Fortunately prairie dogs are quick critters, and to my knowledge, no prairie dogs were harmed in this reckless pursuit. We probably have the Colorado Game Warden patrolling the area to thank for that. My father was promptly arrested, and my brother-in-law appropriately shamed enough to bail him out. He ultimately ended up with a felony on his record for the incident, and had some serious ‘splainin’ to do many years later when he made a career change that required specialized licensing.

Now back to Montana and my father’s anticipated day trip into Canada. Since I expected him to be back in Whitefish in time to pick me up at the office after work, I understandably felt it necessary to advise him about the challenges I’d experienced two years earlier when taking that day trip into Canada with my mother. I never expected there to be any complications as long as he didn’t travel too far north.

Well, the old guy almost didn’t get past the Canadian border guard at Roosville, and I heard the distressing details of his interrogation when he picked me up that evening.

He’d left Whitefish that morning with my daughter who, at the last minute, decided to bring along a girlfriend from school. They picked up the girlfriend on their way out of town, and the two girls sat together in the back seat of my urban-mobile as the three of them leisurely cruised north along Highway 93 to Canada for a fine day of sightseeing.

When they stopped at the Roosville border crossing, the border guard took one look at my father innocently sitting in the driver’s seat and the two 5th grade girls sitting together in the backseat (neither of whom bore any physical resemblance to him), and began probing suspiciously. My father naïvely tried to explain what he thought was obvious, and the girls corroborated when asked directly, but the border guard would have none of it.

Unlike today, it’s important to remember that back when this event occurred, the girls had never been provided any form of photo identification, not even a school ID card. And with NAFTA, passports were not a requirement for Americans crossing the Canadian and Mexican borders, and vice versa. Neither were notarized permission slips when traveling out of the country with minor children sans both parents.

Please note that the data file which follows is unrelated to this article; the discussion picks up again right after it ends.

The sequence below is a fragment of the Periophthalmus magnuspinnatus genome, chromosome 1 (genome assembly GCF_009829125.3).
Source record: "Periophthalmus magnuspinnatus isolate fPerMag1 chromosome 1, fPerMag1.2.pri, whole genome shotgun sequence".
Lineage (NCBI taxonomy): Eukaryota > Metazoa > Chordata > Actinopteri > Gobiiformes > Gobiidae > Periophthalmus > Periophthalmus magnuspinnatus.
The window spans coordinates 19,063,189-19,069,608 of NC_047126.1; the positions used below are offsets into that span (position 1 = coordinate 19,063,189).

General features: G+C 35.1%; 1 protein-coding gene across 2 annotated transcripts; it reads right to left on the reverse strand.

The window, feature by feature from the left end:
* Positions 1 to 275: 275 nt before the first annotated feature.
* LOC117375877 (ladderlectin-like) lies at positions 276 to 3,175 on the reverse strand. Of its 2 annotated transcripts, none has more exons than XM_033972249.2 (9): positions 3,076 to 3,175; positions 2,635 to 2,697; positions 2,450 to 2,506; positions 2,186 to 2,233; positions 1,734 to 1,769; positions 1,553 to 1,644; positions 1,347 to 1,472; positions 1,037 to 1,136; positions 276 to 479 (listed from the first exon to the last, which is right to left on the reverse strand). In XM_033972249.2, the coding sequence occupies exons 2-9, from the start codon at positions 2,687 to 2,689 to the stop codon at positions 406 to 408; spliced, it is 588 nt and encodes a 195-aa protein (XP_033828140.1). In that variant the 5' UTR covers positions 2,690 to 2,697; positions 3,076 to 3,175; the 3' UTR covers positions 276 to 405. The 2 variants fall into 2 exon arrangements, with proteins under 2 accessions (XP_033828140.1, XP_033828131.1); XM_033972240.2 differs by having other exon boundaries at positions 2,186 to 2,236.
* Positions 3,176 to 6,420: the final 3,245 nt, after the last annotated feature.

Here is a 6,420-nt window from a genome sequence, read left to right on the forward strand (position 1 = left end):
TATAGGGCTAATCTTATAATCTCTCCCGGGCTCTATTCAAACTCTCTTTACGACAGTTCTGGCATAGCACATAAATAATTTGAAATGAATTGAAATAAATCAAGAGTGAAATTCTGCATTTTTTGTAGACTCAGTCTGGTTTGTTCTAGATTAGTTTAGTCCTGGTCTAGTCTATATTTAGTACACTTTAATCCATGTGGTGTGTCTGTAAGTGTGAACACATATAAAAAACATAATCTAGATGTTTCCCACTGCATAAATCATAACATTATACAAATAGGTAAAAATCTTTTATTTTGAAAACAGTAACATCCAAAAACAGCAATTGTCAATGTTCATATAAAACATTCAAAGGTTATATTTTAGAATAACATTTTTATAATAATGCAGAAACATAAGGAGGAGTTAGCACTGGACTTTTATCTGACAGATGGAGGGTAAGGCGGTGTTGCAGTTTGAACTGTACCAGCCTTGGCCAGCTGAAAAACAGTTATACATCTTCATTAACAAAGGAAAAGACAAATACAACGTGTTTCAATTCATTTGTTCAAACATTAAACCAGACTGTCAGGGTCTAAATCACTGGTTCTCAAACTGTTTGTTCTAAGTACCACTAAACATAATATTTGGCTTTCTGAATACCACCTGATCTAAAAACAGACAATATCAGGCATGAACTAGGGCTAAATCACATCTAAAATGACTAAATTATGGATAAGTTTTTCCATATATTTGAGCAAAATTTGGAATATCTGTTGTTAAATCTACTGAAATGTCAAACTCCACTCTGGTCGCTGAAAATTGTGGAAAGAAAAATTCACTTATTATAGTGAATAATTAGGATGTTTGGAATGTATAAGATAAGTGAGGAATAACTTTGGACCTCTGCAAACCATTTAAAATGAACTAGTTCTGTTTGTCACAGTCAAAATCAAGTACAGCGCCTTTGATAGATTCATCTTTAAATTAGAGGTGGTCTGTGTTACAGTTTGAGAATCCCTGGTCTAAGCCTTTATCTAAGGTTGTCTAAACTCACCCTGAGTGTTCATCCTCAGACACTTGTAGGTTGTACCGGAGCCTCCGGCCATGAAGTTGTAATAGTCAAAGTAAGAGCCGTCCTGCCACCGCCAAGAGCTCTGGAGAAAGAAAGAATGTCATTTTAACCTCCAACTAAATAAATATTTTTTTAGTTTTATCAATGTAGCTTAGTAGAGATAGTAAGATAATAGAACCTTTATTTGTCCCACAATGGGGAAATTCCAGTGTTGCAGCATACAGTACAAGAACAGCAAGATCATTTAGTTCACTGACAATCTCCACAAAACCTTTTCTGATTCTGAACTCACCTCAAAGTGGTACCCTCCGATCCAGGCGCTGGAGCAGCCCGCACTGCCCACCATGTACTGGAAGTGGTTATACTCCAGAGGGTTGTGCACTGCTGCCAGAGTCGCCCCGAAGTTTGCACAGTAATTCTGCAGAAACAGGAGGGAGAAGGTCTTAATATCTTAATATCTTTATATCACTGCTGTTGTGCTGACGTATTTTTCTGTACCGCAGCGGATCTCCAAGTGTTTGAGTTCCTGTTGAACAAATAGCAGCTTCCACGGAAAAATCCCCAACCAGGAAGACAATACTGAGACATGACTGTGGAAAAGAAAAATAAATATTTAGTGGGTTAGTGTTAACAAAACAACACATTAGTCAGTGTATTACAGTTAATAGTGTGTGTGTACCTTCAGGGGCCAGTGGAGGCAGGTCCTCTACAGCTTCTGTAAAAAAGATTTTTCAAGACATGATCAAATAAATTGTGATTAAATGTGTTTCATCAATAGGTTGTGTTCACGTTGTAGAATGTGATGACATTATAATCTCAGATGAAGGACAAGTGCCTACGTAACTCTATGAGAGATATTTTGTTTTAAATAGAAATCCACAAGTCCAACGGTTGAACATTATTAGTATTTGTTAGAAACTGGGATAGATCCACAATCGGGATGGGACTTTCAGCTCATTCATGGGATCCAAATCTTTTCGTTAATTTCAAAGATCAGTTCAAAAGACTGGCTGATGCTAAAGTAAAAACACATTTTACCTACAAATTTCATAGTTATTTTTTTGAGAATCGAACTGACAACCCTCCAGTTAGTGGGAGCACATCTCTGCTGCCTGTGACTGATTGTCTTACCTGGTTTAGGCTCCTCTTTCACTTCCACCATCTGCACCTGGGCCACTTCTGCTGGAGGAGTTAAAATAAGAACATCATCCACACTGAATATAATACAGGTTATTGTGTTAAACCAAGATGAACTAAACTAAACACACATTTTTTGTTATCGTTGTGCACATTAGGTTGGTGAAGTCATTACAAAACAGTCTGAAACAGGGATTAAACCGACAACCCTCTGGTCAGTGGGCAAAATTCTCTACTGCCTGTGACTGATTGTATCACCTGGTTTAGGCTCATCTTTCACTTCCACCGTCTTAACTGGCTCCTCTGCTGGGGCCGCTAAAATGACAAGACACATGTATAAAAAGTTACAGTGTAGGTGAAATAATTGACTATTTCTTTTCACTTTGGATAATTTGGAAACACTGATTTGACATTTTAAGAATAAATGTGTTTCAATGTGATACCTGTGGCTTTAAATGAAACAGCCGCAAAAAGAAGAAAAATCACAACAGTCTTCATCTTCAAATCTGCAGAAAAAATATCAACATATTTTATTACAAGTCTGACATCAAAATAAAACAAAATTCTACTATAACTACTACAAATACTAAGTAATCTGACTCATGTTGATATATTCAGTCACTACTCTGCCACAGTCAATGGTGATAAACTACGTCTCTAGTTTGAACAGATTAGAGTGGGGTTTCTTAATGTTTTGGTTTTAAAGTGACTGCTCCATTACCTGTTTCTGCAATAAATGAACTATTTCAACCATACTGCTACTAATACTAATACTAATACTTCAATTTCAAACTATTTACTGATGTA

In this, my father had done nothing wrong or illegal, but the border guard wasn’t taking any chances. He instructed the car be parked at the guard house and took them all in for questioning – in separate rooms.

My father tried to explain to the leery border guard why none of the surnames matched. His granddaughter (in the other room being questioned) had the last name of her father. His daughter (me) had remarried and now had Chef’s last name which was reflected on the Montana licensing of the urban-mobile he was driving. And then there was his last name, my maiden name, which was fortunately reflected on the Montana vehicle registration as well.

Apparently the little girlfriend was a non-issue in that everyone understood she wasn’t related and simply along for the ride. What seemed to bother the guards the most was the fact that they couldn’t find anything to support what they were consistently being told during questioning, something that would connect my father to my daughter and me as her mother.

After hours of interrogation, my father was asked once again to pull out the envelope I kept in my glove box containing my vehicle registration and insurance information. When he started digging deeper into the contents, he soon realized my entire registration history was kept in that envelope, and once he could produce an old California registration showing me as “first name-maiden name-last name of ex-husband/my daughter’s father”, that was it. They were free to enter Canada to see whatever they could with what was left of the day.

As would be expected, my father was still a little shaken when he picked me up that night and began to recount his harrowing experience on our ride back to the house. Like I said, he’s a magnet for getting caught. Knowing how he is, it was impossible not to see the humor in the guileless predicament he'd driven straight into that day...long after it was over, of course. 

What I always wondered about afterward was why no one from the guard house had bothered to call me in Whitefish to verify their stories. If this had really been considered a serious situation, wouldn't someone have called me? My daughter had given them my phone numbers, and I would've welcomed, nay, expected a call under such a circumstance.

Thankfully, no house guest ever asked to take a day trip into Canada again. As far as I was concerned, been there, done that, and I was over it.

Living The Big Sky LifeTM
© by DK King